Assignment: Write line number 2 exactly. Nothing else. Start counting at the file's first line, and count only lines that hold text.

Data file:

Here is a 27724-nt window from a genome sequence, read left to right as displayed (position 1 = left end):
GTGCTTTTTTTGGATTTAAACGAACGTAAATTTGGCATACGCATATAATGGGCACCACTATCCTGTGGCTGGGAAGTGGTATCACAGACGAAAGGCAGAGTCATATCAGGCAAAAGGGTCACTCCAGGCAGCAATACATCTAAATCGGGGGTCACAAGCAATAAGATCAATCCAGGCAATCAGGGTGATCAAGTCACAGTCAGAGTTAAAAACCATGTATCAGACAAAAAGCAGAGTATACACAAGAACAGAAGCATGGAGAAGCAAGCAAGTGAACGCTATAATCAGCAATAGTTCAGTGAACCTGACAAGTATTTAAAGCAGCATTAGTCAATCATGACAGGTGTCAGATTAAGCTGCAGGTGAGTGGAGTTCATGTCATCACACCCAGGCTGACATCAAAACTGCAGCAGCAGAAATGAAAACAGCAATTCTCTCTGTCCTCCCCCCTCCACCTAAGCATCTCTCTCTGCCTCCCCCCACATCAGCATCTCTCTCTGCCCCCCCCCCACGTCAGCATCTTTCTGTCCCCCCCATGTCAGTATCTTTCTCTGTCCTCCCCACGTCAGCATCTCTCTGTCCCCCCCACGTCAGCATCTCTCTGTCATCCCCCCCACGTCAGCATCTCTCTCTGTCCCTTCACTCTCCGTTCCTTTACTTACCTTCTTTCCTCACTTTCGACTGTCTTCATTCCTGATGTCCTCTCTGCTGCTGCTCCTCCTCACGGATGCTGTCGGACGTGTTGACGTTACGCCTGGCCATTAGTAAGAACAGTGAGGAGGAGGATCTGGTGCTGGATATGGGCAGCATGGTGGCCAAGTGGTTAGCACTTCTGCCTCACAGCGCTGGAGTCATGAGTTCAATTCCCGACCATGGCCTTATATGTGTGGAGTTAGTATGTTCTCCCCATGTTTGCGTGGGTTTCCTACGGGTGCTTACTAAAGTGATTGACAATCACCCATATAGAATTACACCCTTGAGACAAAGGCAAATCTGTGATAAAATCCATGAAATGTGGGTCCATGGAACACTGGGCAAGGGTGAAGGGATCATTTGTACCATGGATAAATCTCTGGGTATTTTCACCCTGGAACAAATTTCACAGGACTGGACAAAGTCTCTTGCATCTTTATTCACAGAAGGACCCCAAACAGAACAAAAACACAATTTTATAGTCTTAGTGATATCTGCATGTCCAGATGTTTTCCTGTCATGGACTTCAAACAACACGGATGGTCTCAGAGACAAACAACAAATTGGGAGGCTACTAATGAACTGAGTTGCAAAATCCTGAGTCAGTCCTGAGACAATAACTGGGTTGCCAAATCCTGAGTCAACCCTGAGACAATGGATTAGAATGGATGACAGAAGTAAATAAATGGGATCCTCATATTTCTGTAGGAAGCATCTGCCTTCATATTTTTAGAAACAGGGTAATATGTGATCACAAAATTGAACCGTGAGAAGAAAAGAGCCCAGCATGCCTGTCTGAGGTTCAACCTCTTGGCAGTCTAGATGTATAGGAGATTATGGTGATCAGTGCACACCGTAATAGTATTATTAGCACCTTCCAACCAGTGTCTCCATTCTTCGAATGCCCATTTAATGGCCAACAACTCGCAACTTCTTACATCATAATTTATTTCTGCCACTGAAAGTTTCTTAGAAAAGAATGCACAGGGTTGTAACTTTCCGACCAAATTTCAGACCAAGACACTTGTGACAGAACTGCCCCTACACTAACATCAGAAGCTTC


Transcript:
GTGCTTTTTTTGGATTTAAACGAACGTAAATTTGGCATACGCATATAATGGGCACCACTATCCTGTGGCTGGGAAGTGGTATCACAGACGAAAGGCAGAGTCATATCAGGCAAAAGGGTCACTCCAGGCAGCAATACATCTAAATCGGGGGTCACAAGCAATAAGATCAATCCAGGCAATCAGGGTGATCAAGTCACAGTCAGAGTTAAAAACCATGTATCAGACAAAAAGCAGAGTATACACAAGAACAGAAGCATGGAGAAGCAAGCAAGTGAACGCTATAATCAGCAATAGTTCAGTGAACCTGACAAGTATTTAAAGCAGCATTAGTCAATCATGACAGGTGTCAGATTAAGCTGCAGGTGAGTGGAGTTCATGTCATCACACCCAGGCTGACATCAAAACTGCAGCAGCAGAAATGAAAACAGCAATTCTCTCTGTCCTCCCCCCTCCACCTAAGCATCTCTCTCTGCCTCCCCCCACATCAGCATCTCTCTCTGCCCCCCCCCCACGTCAGCATCTTTCTGTCCCCCCCATGTCAGTATCTTTCTCTGTCCTCCCCACGTCAGCATCTCTCTGTCCCCCCCACGTCAGCATCTCTCTGTCATCCCCCCCACGTCAGCATCTCTCTCTGTCCCTTCACTCTCCGTTCCTTTACTTACCTTCTTTCCTCACTTTCGACTGTCTTCATTCCTGATGTCCTCTCTGCTGCTGCTCCTCCTCACGGATGCTGTCGGACGTGTTGACGTTACGCCTGGCCATTAGTAAGAACAGTGAGGAGGAGGATCTGGTGCTGGATATGGGCAGCATGGTGGCCAAGTGGTTAGCACTTCTGCCTCACAGCGCTGGAGTCATGAGTTCAATTCCCGACCATGGCCTTATATGTGTGGAGTTAGTATGTTCTCCCCATGTTTGCGTGGGTTTCCTACGGGTGCTTACTAAAGTGATTGACAATCACCCATATAGAATTACACCCTTGAGACAAAGGCAAATCTGTGATAAAATCCATGAAATGTGGGTCCATGGAACACTGGGCAAGGGTGAAGGGATCATTTGTACCATGGATAAATCTCTGGGTATTTTCACCCTGGAACAAATTTCACAGGACTGGACAAAGTCTCTTGCATCTTTATTCACAGAAGGACCCCAAACAGAACAAAAACACAATTTTATAGTCTTAGTGATATCTGCATGTCCAGATGTTTTCCTGTCATGGACTTCAAACAACACGGATGGTCTCAGAGACAAACAACAAATTGGGAGGCTACTAATGAACTGAGTTGCAAAATCCTGAGTCAGTCCTGAGACAATAACTGGGTTGCCAAATCCTGAGTCAACCCTGAGACAATGGATTAGAATGGATGACAGAAGTAAATAAATGGGATCCTCATATTTCTGTAGGAAGCATCTGCCTTCATATTTTTAGAAACAGGGTAATATGTGATCACAAAATTGAACCGTGAGAAGAAAAGAGCCCAGCATGCCTGTCTGAGGTTCAACCTCTTGGCAGTCTAGATGTATAGGAGATTATGGTGATCAGTGCACACCGTAATAGTATTATTAGCACCTTCCAACCAGTGTCTCCATTCTTCGAATGCCCATTTAATGGCCAACAACTCGCAACTTCTTACATCATAATTTATTTCTGCCACTGAAAGTTTCTTAGAAAAGAATGCACAGGGTTGTAACTTTCCGACCAAATTTCAGACCAAGACACTTGTGACAGAACTGCCCCTACACTAACATCAGAAGCTTC